Major Study Supports Inexpensive Daily Combination Pill For Lowering Cholesterol, Stroke Risk
A daily pill combining four cholesterol and high blood pressure medications taken with low-dose aspirin reduced the risk of heart attacks, strokes and heart-related death by nearly a third by almost a third. international study which should lead to a wider use of this “polypill”. approach.
For more than a decade, doctors have been testing whether inexpensive all-in-one combination pills could help prevent heart disease, the world’s leading killer. Friday’s results show their value – and not just for poor countries.
“It’s for all sane countries,” said Dr. Salim Yusuf of McMaster University in Hamilton, Ont. “If the rich countries don’t want the advantage, that’s their prerogative. “
He helped lead the study and delivered results at an American Heart Association conference. They have also been published by the New England Journal of Medicine.
At least half a dozen companies sell polypills outside of the United States, including several in Europe, but they are not widely used or marketed. Doctors have been reluctant in part because no large international study has shown they can reduce heart attacks and deaths – not just risk factors such as high blood pressure.
“I think that will change with our results,” Yusuf said.
An independent expert agreed.
The study is very important and “the best data we have yet” on polypills, said Dr. Eugene Yang, a heart specialist at the University of Washington who heads a heart disease prevention group for the. American College of Cardiology.
In the United States, “I could definitely see” using a polypill in places with large health disparities and problems accessing care, he said. A small study last year Alabama suggested the advantage.
The new study tested Polycap, a pill from India-based Cadila Pharmaceuticals Ltd., which contains three blood pressure medications (atenolol, ramipril, and hydrochlorothiazide) plus a cholesterol-lowering statin. It sells for around 33 cents a pill in India.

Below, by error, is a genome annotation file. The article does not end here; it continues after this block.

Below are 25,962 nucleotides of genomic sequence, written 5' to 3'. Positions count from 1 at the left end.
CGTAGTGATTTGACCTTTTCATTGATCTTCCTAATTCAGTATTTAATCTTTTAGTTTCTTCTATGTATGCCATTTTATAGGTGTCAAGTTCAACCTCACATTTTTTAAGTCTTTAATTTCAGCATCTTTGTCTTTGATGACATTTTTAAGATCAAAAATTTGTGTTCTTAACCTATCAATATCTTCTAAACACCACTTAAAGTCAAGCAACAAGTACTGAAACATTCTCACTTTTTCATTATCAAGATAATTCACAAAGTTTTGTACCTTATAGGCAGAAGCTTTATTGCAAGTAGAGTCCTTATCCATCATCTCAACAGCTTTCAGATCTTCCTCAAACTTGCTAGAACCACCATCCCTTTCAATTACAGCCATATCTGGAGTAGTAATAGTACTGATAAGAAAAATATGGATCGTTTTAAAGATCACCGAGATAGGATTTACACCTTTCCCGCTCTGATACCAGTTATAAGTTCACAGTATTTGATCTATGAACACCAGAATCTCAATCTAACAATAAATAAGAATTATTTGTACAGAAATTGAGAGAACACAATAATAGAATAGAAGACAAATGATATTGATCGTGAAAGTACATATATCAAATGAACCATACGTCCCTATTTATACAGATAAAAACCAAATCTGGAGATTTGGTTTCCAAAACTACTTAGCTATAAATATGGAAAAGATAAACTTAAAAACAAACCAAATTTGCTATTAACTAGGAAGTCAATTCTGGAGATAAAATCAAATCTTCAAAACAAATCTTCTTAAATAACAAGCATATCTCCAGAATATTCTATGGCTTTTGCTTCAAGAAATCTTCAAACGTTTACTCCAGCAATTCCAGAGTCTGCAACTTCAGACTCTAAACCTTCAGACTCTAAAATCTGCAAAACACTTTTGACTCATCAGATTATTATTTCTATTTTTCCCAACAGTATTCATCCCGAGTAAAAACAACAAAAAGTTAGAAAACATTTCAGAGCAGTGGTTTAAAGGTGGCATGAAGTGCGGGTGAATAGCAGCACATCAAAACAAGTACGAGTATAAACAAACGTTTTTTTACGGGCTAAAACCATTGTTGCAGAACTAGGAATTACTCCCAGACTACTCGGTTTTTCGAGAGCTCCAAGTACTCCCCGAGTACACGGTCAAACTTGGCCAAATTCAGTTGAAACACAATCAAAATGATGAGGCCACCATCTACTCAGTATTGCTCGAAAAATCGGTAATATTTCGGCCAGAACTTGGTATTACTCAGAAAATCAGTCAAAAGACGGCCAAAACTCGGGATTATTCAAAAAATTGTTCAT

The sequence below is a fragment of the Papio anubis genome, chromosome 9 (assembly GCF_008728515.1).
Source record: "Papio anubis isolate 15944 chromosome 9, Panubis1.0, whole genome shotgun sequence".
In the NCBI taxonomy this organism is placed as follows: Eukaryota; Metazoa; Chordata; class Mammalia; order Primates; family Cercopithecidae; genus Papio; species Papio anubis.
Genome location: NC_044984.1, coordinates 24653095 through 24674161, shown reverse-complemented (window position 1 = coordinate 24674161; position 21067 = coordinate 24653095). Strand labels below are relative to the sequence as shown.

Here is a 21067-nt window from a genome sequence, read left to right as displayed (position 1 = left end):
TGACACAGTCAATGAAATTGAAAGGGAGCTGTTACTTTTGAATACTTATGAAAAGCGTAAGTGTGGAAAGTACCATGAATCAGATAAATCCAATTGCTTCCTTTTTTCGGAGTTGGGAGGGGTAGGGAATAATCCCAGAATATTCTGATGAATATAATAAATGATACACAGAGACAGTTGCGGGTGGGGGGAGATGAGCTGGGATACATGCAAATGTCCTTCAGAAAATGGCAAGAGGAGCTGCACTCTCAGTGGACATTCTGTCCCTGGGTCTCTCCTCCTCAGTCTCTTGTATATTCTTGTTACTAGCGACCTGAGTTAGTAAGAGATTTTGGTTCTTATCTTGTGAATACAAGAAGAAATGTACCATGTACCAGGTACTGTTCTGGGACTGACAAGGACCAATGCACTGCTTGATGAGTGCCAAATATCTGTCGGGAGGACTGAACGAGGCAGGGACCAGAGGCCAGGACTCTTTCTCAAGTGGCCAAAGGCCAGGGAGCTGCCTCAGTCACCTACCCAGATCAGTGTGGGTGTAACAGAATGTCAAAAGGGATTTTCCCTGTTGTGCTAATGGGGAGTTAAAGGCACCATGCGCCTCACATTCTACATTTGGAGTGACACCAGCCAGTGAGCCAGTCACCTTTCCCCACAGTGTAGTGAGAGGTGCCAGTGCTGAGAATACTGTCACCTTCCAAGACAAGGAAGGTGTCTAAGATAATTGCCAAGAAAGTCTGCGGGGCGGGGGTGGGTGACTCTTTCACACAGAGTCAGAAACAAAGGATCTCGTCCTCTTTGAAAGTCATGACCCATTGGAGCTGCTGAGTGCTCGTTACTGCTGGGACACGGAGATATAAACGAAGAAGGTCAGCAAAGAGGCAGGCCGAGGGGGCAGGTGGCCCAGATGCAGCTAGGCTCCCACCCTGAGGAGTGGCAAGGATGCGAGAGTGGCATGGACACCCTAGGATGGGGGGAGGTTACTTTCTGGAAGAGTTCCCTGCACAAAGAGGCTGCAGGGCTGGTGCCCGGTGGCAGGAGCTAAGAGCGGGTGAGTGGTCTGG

Researchers recruited more than 5,700 people, mainly from India and the Philippines, as well as Colombia, Canada, Malaysia, Indonesia, Bangladesh, Tanzania and Tunisia. Men had to be at least 50 years old and women at least 55 years old. All had a moderate risk of heart problems due to high blood pressure, diabetes or other conditions.
They were divided into groups and received either low-dose aspirin (75 milligrams), polypill alone, polypill plus aspirin, or placebo pills. One group has been assigned to receive vitamin D, but these results are not yet available. Neither the participants nor their doctors knew who was taking what until the study was over.
The study was supposed to last five years and include 7,000 people, but drug delivery issues and the coronavirus pandemic forced researchers to end it. After a little over four years on average, aspirin alone did not make a significant difference, and the polypill alone showed a trend for modest benefit.
However, the polypill plus aspirin showed a clear value, reducing heart problems and deaths by 31%. About 4% of people in this group died or suffered from one of the heart problems followed compared to almost 6% of those taking placebo.
The side effects were minimal. About 1.5% more of polypill users had dizziness or low blood pressure, but they could be switched to a lower dose if that happened, Yusuf said.
“We now have direct evidence” from several studies with clearly consistent results and no safety concerns regarding the value of polypills, said another expert without a role in this work, Anushka Patel, cardiologist at the Royal Prince Alfred Hospital in Sydney, in Australia.
“The impact on public health… could be huge,” she said.
The study was funded by the Wellcome Trust, a UK charity that supports research; Cadila Pharmaceuticals; and other public and private research organizations.
Yusuf said polypill companies would need to seek approval from regulators to sell the pills in various countries, and generic drug makers could team up with big insurers to offer the therapy. He hopes committees and policy groups such as the Wellcome Trust, the World Health Federation and the World Health Organization will advocate for this approach. Many have already promoted the concept in medical journals.